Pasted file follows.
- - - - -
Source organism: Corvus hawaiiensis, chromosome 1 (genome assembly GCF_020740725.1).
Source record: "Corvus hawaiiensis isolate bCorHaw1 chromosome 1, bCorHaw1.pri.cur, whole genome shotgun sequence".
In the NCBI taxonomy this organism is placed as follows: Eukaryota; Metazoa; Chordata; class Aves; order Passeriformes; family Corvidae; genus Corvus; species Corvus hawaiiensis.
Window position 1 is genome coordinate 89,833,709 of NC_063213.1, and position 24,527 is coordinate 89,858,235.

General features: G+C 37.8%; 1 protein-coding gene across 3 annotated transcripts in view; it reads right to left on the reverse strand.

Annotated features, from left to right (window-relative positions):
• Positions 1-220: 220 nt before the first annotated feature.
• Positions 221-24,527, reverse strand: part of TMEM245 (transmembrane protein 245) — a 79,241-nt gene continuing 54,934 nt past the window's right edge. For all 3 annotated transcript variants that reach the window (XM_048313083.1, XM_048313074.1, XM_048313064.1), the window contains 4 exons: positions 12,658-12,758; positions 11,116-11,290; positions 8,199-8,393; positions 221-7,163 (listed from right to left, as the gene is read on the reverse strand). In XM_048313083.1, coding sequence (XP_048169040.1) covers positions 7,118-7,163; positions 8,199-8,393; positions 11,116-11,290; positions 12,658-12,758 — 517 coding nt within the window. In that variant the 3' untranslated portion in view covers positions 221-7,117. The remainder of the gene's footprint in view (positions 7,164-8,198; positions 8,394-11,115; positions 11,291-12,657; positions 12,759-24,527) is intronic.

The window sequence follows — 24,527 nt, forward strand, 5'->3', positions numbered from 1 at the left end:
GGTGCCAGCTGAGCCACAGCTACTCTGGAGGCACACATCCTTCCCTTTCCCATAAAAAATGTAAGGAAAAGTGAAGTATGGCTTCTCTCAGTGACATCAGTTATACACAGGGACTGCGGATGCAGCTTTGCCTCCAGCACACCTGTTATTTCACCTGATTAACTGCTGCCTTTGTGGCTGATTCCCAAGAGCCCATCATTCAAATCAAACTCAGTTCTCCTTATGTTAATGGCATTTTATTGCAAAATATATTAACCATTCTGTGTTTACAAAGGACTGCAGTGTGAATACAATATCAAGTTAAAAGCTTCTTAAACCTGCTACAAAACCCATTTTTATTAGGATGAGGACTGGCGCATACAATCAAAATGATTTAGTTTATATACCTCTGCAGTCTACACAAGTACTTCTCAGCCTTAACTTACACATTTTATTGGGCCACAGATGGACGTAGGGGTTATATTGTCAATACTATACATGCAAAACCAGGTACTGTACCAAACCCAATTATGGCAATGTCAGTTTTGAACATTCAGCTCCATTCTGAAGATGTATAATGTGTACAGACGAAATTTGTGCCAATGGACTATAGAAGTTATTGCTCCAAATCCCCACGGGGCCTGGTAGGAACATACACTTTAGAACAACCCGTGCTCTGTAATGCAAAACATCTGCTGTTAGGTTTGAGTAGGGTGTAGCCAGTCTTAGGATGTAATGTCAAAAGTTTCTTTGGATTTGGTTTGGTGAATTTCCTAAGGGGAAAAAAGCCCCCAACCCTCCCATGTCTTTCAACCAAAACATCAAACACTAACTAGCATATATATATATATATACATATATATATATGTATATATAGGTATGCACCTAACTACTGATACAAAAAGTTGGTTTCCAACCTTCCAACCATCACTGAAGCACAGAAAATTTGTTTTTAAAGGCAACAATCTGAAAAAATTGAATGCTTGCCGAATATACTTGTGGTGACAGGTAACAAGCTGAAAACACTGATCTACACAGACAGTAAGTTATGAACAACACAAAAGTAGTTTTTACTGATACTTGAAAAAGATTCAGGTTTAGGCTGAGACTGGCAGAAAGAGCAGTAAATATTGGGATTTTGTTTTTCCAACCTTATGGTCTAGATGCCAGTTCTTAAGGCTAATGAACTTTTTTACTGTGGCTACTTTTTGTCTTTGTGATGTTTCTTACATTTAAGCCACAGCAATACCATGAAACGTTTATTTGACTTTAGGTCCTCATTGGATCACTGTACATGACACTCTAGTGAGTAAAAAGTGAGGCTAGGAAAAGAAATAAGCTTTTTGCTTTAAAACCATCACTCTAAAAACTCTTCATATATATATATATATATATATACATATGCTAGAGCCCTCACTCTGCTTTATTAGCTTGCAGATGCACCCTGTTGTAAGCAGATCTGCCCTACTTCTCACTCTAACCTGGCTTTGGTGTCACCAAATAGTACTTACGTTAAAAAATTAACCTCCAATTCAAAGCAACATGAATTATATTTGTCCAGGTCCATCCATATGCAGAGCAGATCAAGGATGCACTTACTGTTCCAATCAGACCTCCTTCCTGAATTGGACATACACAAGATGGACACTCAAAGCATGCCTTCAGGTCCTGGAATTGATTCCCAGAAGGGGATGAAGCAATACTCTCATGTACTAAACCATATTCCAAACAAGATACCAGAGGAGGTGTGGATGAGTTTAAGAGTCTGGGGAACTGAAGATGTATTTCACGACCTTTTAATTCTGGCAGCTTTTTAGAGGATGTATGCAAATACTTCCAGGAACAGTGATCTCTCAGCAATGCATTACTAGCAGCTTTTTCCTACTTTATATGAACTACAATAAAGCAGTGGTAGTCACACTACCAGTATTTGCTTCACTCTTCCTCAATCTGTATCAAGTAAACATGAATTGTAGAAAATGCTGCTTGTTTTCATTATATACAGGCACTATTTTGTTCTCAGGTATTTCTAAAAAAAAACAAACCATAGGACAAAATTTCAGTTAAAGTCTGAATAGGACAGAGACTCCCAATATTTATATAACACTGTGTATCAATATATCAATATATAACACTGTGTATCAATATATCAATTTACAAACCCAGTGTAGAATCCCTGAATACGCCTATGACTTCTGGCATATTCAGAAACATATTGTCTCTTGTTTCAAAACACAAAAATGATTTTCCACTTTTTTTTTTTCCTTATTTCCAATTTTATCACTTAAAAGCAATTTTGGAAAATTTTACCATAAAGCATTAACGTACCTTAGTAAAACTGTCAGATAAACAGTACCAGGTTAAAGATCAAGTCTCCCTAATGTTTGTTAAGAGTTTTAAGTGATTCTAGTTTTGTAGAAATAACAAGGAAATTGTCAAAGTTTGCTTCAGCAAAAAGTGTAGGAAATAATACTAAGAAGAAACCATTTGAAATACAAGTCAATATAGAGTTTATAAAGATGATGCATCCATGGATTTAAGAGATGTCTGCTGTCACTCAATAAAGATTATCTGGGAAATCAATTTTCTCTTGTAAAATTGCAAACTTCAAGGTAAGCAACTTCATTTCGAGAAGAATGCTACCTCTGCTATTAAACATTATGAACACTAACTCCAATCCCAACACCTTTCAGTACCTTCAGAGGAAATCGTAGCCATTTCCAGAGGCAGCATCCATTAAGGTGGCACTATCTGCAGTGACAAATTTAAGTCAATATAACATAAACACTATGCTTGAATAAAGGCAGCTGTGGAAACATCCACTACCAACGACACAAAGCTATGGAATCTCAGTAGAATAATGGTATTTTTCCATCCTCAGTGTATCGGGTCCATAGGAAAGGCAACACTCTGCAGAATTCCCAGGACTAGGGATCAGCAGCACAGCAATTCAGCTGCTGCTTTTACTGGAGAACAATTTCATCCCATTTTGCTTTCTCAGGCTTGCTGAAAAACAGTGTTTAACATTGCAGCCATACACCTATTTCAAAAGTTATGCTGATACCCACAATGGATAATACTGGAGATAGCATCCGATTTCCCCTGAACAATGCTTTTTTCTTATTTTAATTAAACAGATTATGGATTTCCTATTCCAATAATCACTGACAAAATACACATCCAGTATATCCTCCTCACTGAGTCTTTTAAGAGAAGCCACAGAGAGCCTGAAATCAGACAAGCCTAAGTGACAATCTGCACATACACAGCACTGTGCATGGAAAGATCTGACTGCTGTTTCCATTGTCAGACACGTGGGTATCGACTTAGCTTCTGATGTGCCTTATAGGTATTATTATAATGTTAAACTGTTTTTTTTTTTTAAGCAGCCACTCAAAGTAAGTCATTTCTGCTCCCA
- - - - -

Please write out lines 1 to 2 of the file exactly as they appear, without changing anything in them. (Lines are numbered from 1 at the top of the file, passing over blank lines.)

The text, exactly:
Source organism: Corvus hawaiiensis, chromosome 1 (genome assembly GCF_020740725.1).
Source record: "Corvus hawaiiensis isolate bCorHaw1 chromosome 1, bCorHaw1.pri.cur, whole genome shotgun sequence".